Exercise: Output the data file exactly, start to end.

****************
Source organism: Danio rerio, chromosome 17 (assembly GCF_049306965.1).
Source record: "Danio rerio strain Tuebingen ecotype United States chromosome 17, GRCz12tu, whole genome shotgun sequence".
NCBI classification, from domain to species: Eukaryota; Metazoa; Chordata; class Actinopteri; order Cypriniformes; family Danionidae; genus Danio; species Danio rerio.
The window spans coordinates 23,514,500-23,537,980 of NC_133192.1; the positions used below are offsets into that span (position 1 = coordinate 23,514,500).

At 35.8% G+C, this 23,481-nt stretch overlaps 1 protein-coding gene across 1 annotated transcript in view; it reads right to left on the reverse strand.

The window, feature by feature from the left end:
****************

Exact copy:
Source organism: Danio rerio, chromosome 17 (assembly GCF_049306965.1).
Source record: "Danio rerio strain Tuebingen ecotype United States chromosome 17, GRCz12tu, whole genome shotgun sequence".
NCBI classification, from domain to species: Eukaryota; Metazoa; Chordata; class Actinopteri; order Cypriniformes; family Danionidae; genus Danio; species Danio rerio.
The window spans coordinates 23,514,500-23,537,980 of NC_133192.1; the positions used below are offsets into that span (position 1 = coordinate 23,514,500).

At 35.8% G+C, this 23,481-nt stretch overlaps 1 protein-coding gene across 1 annotated transcript in view; it reads right to left on the reverse strand.

The window, feature by feature from the left end: